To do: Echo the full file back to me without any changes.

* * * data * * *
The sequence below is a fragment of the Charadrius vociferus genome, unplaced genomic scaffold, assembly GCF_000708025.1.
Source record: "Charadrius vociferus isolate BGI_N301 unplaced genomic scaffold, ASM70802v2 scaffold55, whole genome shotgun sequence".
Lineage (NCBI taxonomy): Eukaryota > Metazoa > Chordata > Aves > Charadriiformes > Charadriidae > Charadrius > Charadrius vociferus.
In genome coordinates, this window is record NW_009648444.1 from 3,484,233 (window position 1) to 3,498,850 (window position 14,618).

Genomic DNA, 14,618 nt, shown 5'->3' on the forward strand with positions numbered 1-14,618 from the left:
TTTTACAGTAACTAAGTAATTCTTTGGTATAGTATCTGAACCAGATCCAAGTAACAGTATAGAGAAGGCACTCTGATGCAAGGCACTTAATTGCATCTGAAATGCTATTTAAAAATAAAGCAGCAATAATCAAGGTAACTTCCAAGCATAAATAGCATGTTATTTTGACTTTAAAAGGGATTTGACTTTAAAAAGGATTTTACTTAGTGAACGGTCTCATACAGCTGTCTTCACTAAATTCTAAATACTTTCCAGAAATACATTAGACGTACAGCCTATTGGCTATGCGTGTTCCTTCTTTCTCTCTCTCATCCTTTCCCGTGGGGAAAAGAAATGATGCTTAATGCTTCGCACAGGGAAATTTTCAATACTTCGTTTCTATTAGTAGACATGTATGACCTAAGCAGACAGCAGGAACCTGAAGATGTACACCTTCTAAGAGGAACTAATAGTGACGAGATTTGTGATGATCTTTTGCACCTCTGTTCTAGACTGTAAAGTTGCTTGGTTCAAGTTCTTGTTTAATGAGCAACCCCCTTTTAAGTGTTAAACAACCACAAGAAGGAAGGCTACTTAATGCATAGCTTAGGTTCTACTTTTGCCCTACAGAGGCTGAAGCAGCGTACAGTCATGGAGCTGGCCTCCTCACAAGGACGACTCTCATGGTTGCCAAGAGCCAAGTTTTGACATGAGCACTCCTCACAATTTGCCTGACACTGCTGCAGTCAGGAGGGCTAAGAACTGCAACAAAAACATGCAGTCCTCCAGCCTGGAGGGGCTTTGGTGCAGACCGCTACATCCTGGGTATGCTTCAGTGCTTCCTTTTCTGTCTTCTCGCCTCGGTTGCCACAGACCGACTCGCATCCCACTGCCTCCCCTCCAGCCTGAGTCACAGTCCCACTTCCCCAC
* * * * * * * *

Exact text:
The sequence below is a fragment of the Charadrius vociferus genome, unplaced genomic scaffold, assembly GCF_000708025.1.
Source record: "Charadrius vociferus isolate BGI_N301 unplaced genomic scaffold, ASM70802v2 scaffold55, whole genome shotgun sequence".
Lineage (NCBI taxonomy): Eukaryota > Metazoa > Chordata > Aves > Charadriiformes > Charadriidae > Charadrius > Charadrius vociferus.
In genome coordinates, this window is record NW_009648444.1 from 3,484,233 (window position 1) to 3,498,850 (window position 14,618).

Genomic DNA, 14,618 nt, shown 5'->3' on the forward strand with positions numbered 1-14,618 from the left:
TTTTACAGTAACTAAGTAATTCTTTGGTATAGTATCTGAACCAGATCCAAGTAACAGTATAGAGAAGGCACTCTGATGCAAGGCACTTAATTGCATCTGAAATGCTATTTAAAAATAAAGCAGCAATAATCAAGGTAACTTCCAAGCATAAATAGCATGTTATTTTGACTTTAAAAGGGATTTGACTTTAAAAAGGATTTTACTTAGTGAACGGTCTCATACAGCTGTCTTCACTAAATTCTAAATACTTTCCAGAAATACATTAGACGTACAGCCTATTGGCTATGCGTGTTCCTTCTTTCTCTCTCTCATCCTTTCCCGTGGGGAAAAGAAATGATGCTTAATGCTTCGCACAGGGAAATTTTCAATACTTCGTTTCTATTAGTAGACATGTATGACCTAAGCAGACAGCAGGAACCTGAAGATGTACACCTTCTAAGAGGAACTAATAGTGACGAGATTTGTGATGATCTTTTGCACCTCTGTTCTAGACTGTAAAGTTGCTTGGTTCAAGTTCTTGTTTAATGAGCAACCCCCTTTTAAGTGTTAAACAACCACAAGAAGGAAGGCTACTTAATGCATAGCTTAGGTTCTACTTTTGCCCTACAGAGGCTGAAGCAGCGTACAGTCATGGAGCTGGCCTCCTCACAAGGACGACTCTCATGGTTGCCAAGAGCCAAGTTTTGACATGAGCACTCCTCACAATTTGCCTGACACTGCTGCAGTCAGGAGGGCTAAGAACTGCAACAAAAACATGCAGTCCTCCAGCCTGGAGGGGCTTTGGTGCAGACCGCTACATCCTGGGTATGCTTCAGTGCTTCCTTTTCTGTCTTCTCGCCTCGGTTGCCACAGACCGACTCGCATCCCACTGCCTCCCCTCCAGCCTGAGTCACAGTCCCACTTCCCCAC